The Form 1040EZ no longer exists for use by taxpayers, but previous EZ filers may still qualify for a “simple return.”
The IRS and Treasury Department attempted to simplify the basic Form 1040 document from a few pages to a “building blocks” system; the Form 1040 is now a single primary page with six new schedules to be completed and attached to your Form 1040 as needed. With the new system in place, the shorter Forms 1040EZ and 1040A became unnecessary, but the same type of filers may still qualify to file “simple returns.”
What is a 1040-EZ?
When it comes to taxes, most people want to keep it as simple as possible. The 1040-EZ form is the easiest of the three tax return forms (1040, 1040A, 1040-EZ) is a simple 2-page form that you can fill out. However, keep in mind you will not be able to itemize deductions and must meet various criteria such as having taxable income under $100,000 and both you and your spouse (if you file jointly) are under 65 on January 1st for that tax year. To make it even easier for you, we’ve listed the necessary information to help you through the tax filing process.
- What Are Federal Tax Liens? A Complete Overview
- What is the Difference Between Tax Credits and Tax Deductions
You can fill out a form 1040-EZ if you meet ALL of the following requirements:
- Your taxable income is LESS THAN $100,000
- You don’t claim any dependents
- You don’t itemize deductions
- You are filing as a single person, or married and are filing jointly.
- Your taxable interest if $1,500 or less
- You (and your spouse, if you’re married) were under 65 years old on January 1st of the year you’re filing for.
- You don’t claim any credits other than the Earned Income Credit
You can take the standard deduction, but you cannot itemize them or claim adjustments to income (e.g., contributions to an IRA). You also can’t file a 1040-EZ if you have any income from self-employment, alimony, dividends, or capital gains!
What is a 1040A?
As your life becomes more complex (e.g., the addition of kids) so does your tax situation. However the form 1040A is a gradual step-up (in terms of complications) from the 1040EZ, and a step below the traditional 1040.
With the 1040A you can file as head of household, which is not available in the 1040-EZ. You can also claim dependents and take tax credits for retirement savings, earned income, and child care along with a few other items. Here are some requirements to file for the 1040A:
- Your taxable income is less than $100,000
- You plan on taking standard deductions
- Your income comes from a salary, tips, fellowship grants, interest, taxable scholarships, standard dividends, capital gain distributions, annuities, pensions, IRAs, social security, and or unemployment compensation
- The only adjustment to your income comes from student loan interest deduction, IRA deductions, the educator expenses deduction, and tuition and fees deduction.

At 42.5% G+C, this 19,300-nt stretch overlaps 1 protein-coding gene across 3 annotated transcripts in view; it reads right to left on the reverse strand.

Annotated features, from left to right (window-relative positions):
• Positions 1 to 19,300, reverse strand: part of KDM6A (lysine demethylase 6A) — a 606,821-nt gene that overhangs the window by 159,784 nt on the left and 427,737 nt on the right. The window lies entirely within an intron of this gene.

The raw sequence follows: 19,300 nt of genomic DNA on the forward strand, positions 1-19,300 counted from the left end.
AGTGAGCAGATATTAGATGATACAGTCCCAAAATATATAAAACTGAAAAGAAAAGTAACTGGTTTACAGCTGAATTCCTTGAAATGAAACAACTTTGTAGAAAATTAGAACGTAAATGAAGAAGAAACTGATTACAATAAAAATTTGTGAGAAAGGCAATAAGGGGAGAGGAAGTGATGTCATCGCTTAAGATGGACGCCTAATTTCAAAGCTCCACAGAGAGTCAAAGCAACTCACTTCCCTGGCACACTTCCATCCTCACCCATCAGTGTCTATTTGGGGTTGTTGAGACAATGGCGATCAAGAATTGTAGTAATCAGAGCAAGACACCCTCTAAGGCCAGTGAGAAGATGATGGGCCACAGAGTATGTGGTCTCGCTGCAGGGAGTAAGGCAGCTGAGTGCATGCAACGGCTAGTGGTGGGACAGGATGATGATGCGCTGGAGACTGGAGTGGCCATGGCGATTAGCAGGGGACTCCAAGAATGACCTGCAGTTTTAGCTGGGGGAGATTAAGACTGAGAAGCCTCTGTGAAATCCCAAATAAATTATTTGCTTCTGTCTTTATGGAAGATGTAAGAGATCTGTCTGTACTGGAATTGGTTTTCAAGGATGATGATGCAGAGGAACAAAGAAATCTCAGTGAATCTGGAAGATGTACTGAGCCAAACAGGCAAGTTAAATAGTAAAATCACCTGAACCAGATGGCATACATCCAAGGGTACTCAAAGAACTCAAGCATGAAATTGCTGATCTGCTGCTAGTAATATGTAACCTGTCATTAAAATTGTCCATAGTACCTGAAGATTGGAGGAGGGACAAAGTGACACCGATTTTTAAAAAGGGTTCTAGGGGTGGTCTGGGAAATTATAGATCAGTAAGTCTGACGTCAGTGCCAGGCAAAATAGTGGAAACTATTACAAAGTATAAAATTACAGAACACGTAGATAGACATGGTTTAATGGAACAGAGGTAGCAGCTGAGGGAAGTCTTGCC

What is Traditional 1040?
If your taxable income exceeds $100,000/year and you plan to deduct certain items from your Adjusted Gross Income (AGI) then you’ll want to file for a traditional 1040.
This form is the more complicated of the three but this also means it’s more customizable and good for those with a more complex income stream.
You can file for 1040 if you meet the following requirements:
- Your taxable income is more than $100,000
- You itemize deductions
- You owe taxes for the use of a household employee
- You receive income from the sale of property
- You receive income from sources that include but are not limited to self-employment, dividends, partnerships, and or if you’re a beneficiary of an estate or trust.
Summary of 1040-EZ vs. 1040 vs. 1040A
The IRS requires individuals to fill out the form 1040 if their taxable income exceeds $100,000, and they want to itemize deductions. This form has the advantage of customization but is more complicated. The 1040-EZ is the shortest tax return form and is good for those whose tax situation is simpler. As your finances become more complicated (multiple sources of income, larger overall income, etc.) you will likely switch to the form 1040. However, if are eligible for a 1040A it might be worth considering, especially if you’re young since the process is not as complicated as the traditional 1040.
Have any tax-related questions? Reach out to our CPA firm in El Paso, TX!
If you’re looking to speak with a tax expert or certified public accountant in the El Paso region, consider reaching out to us at Marcus, Fairall, Bristol + Co., PLLC!
Our firm specializes in the following financial services:
- Forensic Accounting
- Tax Problems and Resolution
- Tax Planning for Individuals
- Small Business Accounting
- Non-Profit Accounting
Marcus, Fairall, Bristol + Co., PLLC
230 Thunderbird Dr Ste G, El Paso, TX 79912
Phone: (915) 775-1040